Philip

Well-known member
Between Oct & Dec last year I had 30 Roach over a pound to 2+ from a French river. It has no track record or other anglers targeting them so I had to do the donkey work of tracking them down.

It’s a venue where If I float fished maggots I would catch literally hundreds of 2-8oz fish. However fishing relatively large hard baits on a short hair, ignoring all the tugs and pulls and waiting for the tip to wrap round 1 in 3 was over a pound.

If Bream are not an issue then I am convinced this method can help single out the bigger Roach.

The river also has a large Cormorant population which usually I would say is the kiss of death but now I am not so sure.
 
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rob48

Well-known member
That makes a lot of sense, I can recall the days when the Trent was a Roach river and it was mucky looking by today's cosmetically cleaner, but more chemically polluted, waterway.

And yes I've said the same before...

Ideal for Cormorants!
Cheers. I honestly think if the Trent hadn't been "cleaned" the cormorants would have remained on the coast, because they wouldn't have been able to find enough food in the river.
 

rob48

Well-known member
Between Oct & Dec last year I had 30 Roach over a pound to 2+ from a French river. It has no track record or other anglers targeting them so I had to do the donkey work of tracking them down.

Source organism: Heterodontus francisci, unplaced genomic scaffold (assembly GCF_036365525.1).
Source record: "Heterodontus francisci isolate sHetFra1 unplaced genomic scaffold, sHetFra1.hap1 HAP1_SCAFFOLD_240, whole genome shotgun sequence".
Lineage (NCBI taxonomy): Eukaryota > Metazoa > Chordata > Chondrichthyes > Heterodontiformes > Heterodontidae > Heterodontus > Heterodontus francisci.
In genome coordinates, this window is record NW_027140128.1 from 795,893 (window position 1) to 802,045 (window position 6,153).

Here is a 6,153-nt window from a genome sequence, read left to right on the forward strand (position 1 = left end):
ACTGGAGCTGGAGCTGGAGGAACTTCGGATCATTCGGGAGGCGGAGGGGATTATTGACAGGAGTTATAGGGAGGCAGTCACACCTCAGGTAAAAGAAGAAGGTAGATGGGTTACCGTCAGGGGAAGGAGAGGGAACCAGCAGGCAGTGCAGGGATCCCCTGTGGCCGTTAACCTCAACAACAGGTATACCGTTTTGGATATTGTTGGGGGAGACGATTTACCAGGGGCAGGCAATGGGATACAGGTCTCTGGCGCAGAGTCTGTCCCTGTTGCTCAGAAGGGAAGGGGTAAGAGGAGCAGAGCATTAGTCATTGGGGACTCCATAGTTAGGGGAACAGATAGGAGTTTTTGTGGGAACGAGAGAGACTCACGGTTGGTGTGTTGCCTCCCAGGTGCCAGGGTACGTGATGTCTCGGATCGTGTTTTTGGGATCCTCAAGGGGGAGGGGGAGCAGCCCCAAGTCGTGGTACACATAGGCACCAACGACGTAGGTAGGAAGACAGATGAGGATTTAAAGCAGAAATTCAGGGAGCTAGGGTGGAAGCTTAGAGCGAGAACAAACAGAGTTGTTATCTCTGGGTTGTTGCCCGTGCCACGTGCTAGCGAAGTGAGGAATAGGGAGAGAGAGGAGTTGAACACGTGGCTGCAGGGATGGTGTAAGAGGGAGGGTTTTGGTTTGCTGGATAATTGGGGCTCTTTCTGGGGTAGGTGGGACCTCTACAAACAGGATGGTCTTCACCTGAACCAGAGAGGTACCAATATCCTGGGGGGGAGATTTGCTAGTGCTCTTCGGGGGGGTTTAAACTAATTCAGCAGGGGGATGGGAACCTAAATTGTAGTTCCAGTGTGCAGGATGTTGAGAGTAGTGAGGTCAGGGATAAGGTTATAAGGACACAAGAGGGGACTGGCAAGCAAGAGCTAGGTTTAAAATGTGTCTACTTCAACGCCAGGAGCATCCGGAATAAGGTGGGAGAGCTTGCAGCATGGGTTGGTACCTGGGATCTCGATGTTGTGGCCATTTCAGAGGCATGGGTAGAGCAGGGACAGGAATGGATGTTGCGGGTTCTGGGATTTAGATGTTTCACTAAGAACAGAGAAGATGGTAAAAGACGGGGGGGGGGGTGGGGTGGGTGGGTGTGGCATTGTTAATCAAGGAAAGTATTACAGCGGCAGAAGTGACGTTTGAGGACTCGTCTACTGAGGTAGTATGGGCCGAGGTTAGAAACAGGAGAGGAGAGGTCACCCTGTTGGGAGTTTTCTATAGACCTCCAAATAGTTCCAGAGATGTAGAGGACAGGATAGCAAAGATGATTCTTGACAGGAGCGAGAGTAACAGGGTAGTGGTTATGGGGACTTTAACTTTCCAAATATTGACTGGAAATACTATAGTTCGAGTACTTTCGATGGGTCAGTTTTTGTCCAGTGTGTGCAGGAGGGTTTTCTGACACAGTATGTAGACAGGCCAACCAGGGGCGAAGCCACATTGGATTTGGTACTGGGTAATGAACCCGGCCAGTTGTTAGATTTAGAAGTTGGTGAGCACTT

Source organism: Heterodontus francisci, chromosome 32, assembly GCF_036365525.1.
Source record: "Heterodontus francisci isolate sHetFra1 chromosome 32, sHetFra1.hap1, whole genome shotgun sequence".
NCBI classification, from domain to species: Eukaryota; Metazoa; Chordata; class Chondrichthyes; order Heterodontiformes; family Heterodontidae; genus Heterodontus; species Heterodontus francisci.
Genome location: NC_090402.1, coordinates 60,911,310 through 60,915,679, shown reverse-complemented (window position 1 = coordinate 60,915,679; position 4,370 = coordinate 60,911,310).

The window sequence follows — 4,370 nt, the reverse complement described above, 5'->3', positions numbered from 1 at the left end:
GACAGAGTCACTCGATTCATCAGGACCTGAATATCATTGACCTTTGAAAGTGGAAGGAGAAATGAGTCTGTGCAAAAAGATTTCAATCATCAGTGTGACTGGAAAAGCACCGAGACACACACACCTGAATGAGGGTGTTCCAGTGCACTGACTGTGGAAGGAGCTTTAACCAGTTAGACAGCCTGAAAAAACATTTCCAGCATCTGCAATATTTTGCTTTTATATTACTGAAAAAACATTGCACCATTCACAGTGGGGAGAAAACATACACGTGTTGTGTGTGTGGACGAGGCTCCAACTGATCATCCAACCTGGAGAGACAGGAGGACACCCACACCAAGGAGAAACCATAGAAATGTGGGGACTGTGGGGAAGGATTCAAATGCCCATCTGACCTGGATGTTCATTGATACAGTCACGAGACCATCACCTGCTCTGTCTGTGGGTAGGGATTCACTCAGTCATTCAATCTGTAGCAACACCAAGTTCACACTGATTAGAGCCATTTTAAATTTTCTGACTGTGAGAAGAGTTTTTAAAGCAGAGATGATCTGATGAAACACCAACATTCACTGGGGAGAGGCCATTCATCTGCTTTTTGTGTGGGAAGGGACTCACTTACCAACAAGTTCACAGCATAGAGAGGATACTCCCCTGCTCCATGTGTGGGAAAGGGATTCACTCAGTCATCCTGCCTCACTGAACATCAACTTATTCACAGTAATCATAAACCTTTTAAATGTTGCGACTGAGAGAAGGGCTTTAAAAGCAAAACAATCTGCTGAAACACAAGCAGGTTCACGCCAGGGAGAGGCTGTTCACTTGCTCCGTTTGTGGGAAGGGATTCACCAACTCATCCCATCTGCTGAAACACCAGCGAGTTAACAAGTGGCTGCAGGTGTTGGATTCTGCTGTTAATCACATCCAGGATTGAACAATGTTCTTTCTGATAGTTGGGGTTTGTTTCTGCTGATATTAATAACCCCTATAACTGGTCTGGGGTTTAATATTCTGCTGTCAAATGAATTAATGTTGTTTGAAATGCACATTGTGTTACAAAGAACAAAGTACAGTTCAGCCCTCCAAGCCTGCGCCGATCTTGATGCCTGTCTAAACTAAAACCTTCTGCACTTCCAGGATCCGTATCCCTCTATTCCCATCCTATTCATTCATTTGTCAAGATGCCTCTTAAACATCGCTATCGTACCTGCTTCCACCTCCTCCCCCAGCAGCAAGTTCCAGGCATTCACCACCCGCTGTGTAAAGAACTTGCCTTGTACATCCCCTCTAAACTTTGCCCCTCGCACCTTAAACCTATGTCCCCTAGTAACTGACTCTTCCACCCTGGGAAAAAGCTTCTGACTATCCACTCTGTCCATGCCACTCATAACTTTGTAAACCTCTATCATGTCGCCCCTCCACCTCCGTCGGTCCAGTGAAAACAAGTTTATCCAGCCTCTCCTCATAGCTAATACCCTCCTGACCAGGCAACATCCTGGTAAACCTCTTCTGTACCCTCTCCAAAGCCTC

It’s a venue where If I float fished maggots I would catch literally hundreds of 2-8oz fish. However fishing relatively large hard baits on a short hair, ignoring all the tugs and pulls and waiting for the tip to wrap round 1 in 3 was over a pound.

If Bream are not an issue then I am convinced this method can help single out the bigger Roach.

The river also has a large Cormorant population which usually I would say is the kiss of death but now I am not so sure.
That's interesting. I've had good sized roach on corn and worm baits on feeder rigs meant for bream. What's the usual water colour and are there any other predators?
 

steve2

Well-known member
Looking back my last 'big' roach big for me were taken on feeder fished mini boilies. My biggest ever roach came from small streams on lobworms or flake when fishing for chub.
 

Philip

Well-known member
That's interesting. I've had good sized roach on corn and worm baits on feeder rigs meant for bream. What's the usual water colour and are there any other predators?
Similar size & water clarity to say the middle Thames Rob & a good head of other predators...Zander, & also notably Wels. I actually arrived to see Cormorants diving in the swim at times. I should point out I was baiting heavily almost daily so there was clearly allot of fish to attract them but their presence did not seem to put them off.

Out of interest …I tried corn on the hook a couple of times as a test ..result was almost instantaneously the smallest Roach I caught. On the hard haired rigged baits a waiting for real tug literally every fish was 10oz plus.
 

rob48

Well-known member
Similar size & water clarity to say the middle Thames Rob & a good head of other predators...Zander, & also notably Wels. I actually arrived to see Cormorants diving in the swim at times. I should point out I was baiting heavily almost daily so there was clearly allot of fish to attract them but their presence did not seem to put them off.

Out of interest …I tried corn on the hook a couple of times as a test ..result was almost instantaneously the smallest Roach I caught. On the hard haired rigged baits a waiting for real tug literally every fish was 10oz plus.
Thanks Philip. Just shows there's no hard and fast rules, helps to keep it interesting at least!
 

silvers

Well-known member
I don’t fish the Wye that often but have had three two pounders in matches in The last few years.
Other than that two at 1:15 (on reubens) on the Warks Avon ... again within last 5 years or so.